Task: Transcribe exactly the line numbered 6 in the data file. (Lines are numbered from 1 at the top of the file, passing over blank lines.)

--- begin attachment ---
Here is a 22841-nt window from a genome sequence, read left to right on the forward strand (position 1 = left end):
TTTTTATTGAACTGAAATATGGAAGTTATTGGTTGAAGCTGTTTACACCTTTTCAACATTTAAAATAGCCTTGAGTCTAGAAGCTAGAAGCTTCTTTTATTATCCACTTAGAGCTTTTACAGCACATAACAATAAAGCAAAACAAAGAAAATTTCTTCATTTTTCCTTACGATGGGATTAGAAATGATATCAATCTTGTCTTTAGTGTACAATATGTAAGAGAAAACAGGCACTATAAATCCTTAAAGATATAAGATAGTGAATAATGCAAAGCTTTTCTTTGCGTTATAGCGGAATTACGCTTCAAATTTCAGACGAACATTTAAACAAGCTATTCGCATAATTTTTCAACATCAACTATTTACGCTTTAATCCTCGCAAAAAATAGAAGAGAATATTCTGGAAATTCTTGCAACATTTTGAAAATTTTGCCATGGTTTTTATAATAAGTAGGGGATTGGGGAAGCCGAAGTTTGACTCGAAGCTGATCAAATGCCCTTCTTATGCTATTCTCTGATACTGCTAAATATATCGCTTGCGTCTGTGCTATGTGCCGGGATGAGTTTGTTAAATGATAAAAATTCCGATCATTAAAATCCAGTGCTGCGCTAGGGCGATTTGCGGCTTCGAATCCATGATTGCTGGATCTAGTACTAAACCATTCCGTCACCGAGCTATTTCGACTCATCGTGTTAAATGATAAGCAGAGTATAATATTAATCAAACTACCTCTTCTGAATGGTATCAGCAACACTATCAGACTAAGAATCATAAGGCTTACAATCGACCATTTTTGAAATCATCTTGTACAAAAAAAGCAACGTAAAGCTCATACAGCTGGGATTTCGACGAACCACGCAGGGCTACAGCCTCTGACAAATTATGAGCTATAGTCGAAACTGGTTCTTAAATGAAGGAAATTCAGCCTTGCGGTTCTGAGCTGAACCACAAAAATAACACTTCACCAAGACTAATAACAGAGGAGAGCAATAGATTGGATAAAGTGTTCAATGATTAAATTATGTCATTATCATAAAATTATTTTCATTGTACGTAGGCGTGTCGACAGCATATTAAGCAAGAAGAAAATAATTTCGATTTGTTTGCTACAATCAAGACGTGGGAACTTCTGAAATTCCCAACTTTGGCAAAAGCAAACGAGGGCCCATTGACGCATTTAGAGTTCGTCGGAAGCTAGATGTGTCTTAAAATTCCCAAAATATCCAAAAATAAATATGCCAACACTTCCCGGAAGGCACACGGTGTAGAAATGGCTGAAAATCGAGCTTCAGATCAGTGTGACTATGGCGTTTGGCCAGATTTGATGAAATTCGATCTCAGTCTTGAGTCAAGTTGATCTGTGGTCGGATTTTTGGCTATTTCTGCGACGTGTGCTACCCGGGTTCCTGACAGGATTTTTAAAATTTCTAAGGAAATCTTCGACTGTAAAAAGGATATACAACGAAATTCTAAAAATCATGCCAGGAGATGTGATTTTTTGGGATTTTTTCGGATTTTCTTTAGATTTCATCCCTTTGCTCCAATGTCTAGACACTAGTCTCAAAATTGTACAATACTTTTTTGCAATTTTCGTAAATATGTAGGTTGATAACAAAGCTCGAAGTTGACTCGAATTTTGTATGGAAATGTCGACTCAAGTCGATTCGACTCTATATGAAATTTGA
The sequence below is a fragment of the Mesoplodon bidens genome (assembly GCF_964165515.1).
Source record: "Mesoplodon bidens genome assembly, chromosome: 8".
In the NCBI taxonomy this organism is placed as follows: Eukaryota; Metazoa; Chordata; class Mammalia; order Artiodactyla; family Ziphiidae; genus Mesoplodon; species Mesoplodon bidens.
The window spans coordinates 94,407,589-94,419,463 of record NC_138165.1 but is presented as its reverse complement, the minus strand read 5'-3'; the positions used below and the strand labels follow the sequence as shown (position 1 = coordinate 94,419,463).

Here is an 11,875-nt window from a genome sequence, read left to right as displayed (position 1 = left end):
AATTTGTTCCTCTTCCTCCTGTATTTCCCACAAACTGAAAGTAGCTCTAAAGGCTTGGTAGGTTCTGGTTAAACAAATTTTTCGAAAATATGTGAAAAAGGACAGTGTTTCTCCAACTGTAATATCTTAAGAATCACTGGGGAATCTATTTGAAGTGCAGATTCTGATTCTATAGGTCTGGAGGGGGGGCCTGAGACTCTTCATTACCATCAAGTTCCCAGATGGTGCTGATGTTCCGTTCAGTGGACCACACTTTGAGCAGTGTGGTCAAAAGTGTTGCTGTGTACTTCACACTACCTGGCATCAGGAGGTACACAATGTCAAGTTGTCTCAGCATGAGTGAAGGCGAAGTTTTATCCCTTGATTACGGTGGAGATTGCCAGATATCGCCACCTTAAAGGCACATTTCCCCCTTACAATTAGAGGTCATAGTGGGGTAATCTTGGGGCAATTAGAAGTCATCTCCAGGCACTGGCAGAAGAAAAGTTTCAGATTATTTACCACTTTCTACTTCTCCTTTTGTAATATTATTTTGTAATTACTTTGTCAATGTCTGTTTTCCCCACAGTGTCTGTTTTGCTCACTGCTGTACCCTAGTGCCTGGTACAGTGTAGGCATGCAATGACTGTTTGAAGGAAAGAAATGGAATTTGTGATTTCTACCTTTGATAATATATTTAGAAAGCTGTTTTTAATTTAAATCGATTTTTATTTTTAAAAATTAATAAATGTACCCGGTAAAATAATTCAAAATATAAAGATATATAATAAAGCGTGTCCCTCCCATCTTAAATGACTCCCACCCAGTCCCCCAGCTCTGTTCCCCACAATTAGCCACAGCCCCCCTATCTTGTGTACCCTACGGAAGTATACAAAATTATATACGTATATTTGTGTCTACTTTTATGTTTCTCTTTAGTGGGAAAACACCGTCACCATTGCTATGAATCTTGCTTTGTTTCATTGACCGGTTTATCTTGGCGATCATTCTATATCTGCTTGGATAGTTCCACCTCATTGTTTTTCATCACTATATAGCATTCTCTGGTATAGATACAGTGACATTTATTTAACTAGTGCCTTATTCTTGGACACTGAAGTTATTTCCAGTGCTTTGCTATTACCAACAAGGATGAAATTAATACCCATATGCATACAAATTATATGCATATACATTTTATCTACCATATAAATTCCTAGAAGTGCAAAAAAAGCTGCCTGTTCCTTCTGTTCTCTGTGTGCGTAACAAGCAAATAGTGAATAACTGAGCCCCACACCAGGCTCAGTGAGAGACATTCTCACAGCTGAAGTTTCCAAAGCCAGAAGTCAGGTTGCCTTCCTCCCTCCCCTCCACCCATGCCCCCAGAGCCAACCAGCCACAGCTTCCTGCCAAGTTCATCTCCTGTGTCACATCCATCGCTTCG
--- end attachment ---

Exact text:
The window spans coordinates 94,407,589-94,419,463 of record NC_138165.1 but is presented as its reverse complement, the minus strand read 5'-3'; the positions used below and the strand labels follow the sequence as shown (position 1 = coordinate 94,419,463).